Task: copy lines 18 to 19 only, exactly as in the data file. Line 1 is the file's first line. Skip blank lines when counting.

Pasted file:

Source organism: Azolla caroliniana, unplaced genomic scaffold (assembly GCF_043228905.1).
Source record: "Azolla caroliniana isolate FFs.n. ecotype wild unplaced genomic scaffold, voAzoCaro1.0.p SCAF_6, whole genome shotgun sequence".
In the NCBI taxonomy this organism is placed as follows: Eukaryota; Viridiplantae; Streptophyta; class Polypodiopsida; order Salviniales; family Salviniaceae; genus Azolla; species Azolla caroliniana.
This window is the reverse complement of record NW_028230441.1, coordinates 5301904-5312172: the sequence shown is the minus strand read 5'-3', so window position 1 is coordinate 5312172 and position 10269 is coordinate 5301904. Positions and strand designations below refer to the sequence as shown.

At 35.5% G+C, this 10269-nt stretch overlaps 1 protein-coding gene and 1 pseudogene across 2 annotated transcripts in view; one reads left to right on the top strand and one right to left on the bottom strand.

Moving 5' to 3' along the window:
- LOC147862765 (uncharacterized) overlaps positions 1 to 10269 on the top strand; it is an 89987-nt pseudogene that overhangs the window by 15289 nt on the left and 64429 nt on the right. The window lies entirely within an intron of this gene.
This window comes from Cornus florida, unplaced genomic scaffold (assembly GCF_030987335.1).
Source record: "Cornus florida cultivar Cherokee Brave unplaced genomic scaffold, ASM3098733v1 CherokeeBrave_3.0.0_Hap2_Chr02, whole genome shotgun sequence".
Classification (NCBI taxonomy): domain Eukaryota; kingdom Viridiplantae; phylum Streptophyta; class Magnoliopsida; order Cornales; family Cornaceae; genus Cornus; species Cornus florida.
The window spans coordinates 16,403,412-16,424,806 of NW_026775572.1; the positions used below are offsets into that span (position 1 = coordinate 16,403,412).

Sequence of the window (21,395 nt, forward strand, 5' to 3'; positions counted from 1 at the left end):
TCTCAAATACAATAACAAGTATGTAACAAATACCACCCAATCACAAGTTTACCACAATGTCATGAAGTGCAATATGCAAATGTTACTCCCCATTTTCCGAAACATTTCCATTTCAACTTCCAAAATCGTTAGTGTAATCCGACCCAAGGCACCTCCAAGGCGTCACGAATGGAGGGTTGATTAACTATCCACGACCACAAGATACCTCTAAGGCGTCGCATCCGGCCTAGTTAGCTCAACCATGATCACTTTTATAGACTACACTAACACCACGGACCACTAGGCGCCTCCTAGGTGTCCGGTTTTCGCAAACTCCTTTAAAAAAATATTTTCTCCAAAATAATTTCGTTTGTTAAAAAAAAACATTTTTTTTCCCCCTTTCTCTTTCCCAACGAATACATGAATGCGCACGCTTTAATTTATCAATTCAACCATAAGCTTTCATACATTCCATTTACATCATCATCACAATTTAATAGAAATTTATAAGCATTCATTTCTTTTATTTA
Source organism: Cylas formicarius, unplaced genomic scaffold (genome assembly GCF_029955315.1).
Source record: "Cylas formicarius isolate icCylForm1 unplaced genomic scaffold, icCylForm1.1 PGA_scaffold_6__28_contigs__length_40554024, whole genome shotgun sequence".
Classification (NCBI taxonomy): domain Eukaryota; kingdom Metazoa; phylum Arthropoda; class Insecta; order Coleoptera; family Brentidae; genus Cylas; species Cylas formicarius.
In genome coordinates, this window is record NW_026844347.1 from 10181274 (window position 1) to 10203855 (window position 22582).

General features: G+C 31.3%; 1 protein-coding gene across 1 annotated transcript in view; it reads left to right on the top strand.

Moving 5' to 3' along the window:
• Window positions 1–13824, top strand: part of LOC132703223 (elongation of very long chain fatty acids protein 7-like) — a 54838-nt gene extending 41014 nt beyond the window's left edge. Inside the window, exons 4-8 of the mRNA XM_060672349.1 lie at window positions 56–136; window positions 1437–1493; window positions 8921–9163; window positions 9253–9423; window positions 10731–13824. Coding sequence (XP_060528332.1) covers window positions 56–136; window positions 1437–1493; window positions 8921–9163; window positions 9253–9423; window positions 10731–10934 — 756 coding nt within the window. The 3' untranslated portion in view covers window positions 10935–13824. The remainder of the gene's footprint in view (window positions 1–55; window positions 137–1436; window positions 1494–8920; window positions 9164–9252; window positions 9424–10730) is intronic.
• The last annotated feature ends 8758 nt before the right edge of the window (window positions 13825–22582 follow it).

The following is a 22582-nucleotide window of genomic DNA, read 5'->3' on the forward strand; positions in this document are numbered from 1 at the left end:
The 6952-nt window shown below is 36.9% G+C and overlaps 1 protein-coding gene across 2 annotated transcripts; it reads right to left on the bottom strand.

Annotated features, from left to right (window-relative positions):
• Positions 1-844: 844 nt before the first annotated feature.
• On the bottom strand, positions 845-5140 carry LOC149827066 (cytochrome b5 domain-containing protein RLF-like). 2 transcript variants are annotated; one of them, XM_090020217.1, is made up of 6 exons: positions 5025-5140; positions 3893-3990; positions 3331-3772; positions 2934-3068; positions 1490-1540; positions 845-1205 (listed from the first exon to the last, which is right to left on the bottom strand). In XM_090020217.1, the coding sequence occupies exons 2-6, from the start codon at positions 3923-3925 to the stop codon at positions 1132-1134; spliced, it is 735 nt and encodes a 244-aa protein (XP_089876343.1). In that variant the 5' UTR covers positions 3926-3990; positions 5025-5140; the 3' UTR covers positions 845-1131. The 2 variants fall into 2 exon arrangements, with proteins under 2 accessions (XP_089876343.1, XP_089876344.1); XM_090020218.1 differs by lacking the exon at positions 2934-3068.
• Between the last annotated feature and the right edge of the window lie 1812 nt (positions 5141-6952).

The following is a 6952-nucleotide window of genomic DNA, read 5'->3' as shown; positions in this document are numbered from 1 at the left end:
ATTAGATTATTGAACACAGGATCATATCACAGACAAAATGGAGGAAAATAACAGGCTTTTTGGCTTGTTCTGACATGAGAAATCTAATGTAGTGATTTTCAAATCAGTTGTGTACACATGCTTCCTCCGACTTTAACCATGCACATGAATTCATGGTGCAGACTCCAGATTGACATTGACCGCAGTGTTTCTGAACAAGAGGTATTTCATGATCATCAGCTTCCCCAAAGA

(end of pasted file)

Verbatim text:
General features: G+C 31.3%; 1 protein-coding gene across 1 annotated transcript in view; it reads left to right on the top strand.

Moving 5' to 3' along the window: